Research ArticleCancer

Androgen Receptor Promotes Hepatitis B Virus–Induced Hepatocarcinogenesis Through Modulation of Hepatitis B Virus RNA Transcription

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Science Translational Medicine  19 May 2010:
Vol. 2, Issue 32, pp. 32ra35
DOI: 10.1126/scitranslmed.3001143

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Destroying the Source of Liver Cancer

Hepatocellular carcinoma represents the majority of cases of primary liver cancer; it is the fifth most common cancer and the third leading cause of cancer death worldwide. Several risk factors for hepatocellular carcinoma have been identified, but gender and hepatitis B virus (HBV) infection have proven to be uniquely associated with the disease by undetermined mechanisms. HBV infection alone, which is endemic in many Asian countries including China, accounts for approximately 53% of hepatocellular carcinoma cases worldwide. Decades of research have examined risk factor exposures such as age, history of hepatitis, occupation, regular alcohol drinking, regular cigarette smoking, and family history of liver cancer to explain the gender disparities that are so prevalent among HBV-induced liver cancers, but none of these were fully accountable, suggesting that other unknown susceptibilities are lurking.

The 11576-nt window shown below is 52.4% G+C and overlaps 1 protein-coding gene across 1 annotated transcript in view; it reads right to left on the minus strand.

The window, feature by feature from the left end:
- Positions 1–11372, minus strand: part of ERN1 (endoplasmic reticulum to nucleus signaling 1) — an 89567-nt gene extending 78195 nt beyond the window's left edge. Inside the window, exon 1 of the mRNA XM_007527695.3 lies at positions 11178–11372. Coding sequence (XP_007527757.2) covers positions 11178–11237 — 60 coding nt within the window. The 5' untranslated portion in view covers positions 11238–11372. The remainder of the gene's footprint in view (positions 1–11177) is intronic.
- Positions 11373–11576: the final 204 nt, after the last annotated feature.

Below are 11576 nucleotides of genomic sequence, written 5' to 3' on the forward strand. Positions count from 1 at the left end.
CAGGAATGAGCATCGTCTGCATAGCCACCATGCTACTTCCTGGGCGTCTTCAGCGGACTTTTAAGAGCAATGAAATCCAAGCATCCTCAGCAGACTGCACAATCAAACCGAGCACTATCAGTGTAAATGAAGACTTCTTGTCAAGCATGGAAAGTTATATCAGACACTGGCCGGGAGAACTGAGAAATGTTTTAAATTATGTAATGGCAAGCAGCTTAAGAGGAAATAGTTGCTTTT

Liver cancer arises most frequently in the setting of chronic liver inflammation. After infection by the hepatitis virus, the host’s inflammatory immune response to the viral antigens induces hepatocyte damage and is followed by the pathogenesis of liver cancer. Although it has been postulated that sex hormones may interact with HBV infection in the process and lead to a dominant sex disparity in liver cancer risk, this has never been decisively shown. Now, Wu et al. use a genetically modified mouse model of HBV-induced liver cancer to explore how sex hormones, and specifically their receptors, play a role in promoting the disease. They find that targeting of the androgen receptor—and not androgens, as is frequently done in the clinic—hampers tumor formation at the gross and mechanistic levels. These results shed new light on a previously unexplored pathway and provide an intervention modality that is translatable in the clinic, and may explain why men are more susceptible to liver cancer than women.


  • * These authors contributed equally to this work.

  • Citation: M.-H. Wu, W.-L. Ma, C.-L. Hsu, Y.-L. Chen, J.-H. James Ou, C. K. Ryan, Y.-C. Hung, S. Yeh, C. Chang, Androgen Receptor Promotes Hepatitis B Virus–Induced Hepatocarcinogenesis Through Modulation of Hepatitis B Virus RNA Transcription. Sci. Transl. Med. 2, 32ra35 (2010).

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